I am a fan of Mask but Tesla is exceptionally good at making rarity cars (based on their negligible market penetration in extremely busy and compact and thus favoring electric vehicles NY/NJ/CT tri-state area centered on Manhattan) that save on dealerships costs more expansive then cars that are sold through Honda and Toyota dealerships that also feed millions of employees and vendors .
more expansive = more expensive
You are looking at Tesla as if it is a car manufacturing company only but as you know they are not. Investors are driving Tesla’s stocks up betting on its many “pet” projects (which I consider most as POC (proof-of-concept)) and SpaceX.
George A, SpaceX is a private company right now with estimate value in 40 – 80 billion dollars range based on raised capital. What Tesla side projects are you talking about?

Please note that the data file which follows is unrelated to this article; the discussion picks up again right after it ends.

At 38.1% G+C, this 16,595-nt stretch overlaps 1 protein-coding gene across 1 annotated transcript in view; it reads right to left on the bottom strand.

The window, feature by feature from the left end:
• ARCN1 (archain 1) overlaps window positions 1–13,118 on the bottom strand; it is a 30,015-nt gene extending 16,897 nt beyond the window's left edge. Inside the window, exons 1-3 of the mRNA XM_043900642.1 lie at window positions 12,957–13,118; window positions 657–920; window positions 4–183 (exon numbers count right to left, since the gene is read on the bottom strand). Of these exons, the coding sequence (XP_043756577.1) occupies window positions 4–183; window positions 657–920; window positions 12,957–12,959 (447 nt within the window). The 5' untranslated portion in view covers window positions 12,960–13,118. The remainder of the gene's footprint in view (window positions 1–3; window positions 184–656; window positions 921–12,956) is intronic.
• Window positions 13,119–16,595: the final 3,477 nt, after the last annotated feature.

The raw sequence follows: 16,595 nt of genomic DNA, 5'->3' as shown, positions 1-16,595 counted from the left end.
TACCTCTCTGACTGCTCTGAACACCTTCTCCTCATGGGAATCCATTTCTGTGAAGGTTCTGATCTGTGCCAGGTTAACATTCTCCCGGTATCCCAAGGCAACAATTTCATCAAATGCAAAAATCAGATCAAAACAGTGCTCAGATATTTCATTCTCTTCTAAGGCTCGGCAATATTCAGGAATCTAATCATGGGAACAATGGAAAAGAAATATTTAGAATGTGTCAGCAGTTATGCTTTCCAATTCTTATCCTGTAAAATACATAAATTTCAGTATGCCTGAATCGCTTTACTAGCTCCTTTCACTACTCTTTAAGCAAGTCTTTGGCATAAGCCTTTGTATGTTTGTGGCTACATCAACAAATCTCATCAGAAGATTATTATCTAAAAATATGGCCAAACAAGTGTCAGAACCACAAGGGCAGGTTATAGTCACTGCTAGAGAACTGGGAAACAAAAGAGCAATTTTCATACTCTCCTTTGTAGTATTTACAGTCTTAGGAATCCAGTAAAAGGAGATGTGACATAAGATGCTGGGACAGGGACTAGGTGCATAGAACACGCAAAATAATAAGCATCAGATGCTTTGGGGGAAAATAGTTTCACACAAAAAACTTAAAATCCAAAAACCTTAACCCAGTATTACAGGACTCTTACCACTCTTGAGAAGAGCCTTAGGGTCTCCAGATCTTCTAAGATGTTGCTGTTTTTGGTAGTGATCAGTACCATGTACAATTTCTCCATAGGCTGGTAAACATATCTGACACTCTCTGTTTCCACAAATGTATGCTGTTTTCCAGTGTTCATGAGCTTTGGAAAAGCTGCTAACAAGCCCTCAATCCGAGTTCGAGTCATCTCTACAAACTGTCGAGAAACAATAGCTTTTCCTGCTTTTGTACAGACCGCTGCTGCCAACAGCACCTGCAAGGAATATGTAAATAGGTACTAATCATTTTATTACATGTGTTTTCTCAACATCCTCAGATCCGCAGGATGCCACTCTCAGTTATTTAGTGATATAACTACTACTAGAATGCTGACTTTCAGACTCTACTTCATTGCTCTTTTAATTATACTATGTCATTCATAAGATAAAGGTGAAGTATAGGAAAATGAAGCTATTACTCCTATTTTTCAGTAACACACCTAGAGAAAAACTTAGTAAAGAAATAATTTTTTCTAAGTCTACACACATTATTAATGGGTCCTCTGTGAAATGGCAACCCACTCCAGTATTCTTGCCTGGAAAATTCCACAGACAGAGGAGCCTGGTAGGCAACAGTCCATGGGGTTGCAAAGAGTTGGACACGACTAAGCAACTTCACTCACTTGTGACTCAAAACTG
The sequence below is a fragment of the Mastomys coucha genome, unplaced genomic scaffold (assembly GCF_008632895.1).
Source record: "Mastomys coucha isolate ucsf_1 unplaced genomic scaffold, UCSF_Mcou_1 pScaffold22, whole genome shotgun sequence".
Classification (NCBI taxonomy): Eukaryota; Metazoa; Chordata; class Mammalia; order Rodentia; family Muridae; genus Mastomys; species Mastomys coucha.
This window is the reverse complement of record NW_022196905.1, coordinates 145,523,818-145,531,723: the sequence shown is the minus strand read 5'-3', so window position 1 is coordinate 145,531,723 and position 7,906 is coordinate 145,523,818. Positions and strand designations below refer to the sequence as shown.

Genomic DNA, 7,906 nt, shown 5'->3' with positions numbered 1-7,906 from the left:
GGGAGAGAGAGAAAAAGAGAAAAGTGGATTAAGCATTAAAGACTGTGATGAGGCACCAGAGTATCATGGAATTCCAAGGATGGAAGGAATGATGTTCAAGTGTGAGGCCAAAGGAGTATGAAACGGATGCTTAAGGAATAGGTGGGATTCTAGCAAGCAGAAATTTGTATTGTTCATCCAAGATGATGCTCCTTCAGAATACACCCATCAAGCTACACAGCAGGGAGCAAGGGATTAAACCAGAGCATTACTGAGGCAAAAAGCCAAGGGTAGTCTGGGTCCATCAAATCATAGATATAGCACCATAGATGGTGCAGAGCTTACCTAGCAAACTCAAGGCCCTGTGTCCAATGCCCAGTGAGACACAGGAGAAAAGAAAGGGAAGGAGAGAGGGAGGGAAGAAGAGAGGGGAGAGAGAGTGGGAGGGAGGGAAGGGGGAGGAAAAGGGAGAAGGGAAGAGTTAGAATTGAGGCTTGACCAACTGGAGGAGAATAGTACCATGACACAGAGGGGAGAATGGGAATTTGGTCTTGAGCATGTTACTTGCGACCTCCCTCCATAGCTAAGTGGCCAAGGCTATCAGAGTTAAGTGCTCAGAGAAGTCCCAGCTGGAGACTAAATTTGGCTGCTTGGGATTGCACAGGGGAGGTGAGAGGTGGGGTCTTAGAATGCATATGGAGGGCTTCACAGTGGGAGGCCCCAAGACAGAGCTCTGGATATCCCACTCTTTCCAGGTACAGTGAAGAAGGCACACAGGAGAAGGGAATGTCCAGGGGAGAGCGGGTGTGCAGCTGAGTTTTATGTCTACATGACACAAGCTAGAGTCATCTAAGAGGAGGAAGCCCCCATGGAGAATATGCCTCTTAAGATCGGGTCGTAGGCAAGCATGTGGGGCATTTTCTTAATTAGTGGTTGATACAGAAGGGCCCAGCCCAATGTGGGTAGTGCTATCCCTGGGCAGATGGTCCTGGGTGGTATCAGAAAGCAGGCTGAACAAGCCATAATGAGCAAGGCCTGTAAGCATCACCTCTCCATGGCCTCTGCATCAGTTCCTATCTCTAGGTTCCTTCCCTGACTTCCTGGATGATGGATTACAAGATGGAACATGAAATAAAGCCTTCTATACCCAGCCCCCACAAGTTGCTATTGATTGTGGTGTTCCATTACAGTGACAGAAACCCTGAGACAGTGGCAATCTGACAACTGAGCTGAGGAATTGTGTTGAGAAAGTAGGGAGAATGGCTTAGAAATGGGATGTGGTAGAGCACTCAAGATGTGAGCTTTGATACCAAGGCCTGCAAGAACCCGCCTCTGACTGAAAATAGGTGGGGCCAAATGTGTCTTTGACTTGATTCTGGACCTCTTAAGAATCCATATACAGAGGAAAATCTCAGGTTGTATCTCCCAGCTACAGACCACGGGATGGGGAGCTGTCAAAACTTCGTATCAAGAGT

My understanding that Tesla buys actual battery making technology from vendors . Its price premium over Toyota would be understood if Tesla could monopolize battery technology or develop and patent compact robust nuclear fusion energy production technology or something similar in scope.
All the lion kingdom classmates shot into multimillionaire territory last week as their Idaho houses crossed over $800,000 & their Calif* houses shot over $2 million, all paid off in the last 20 years. Weird not knowing anyone still worth under 7 figures. It used to be that inflation was bad for everyone because interest rates always eventually spiked. Now, it’s all about being on the winning side. It may be that the government has reached the limit of its printing capacity & the next recession will find it truly facing deflation.
when government money printing capacity is affected by supply chain problems, he-he?
Comments are closed.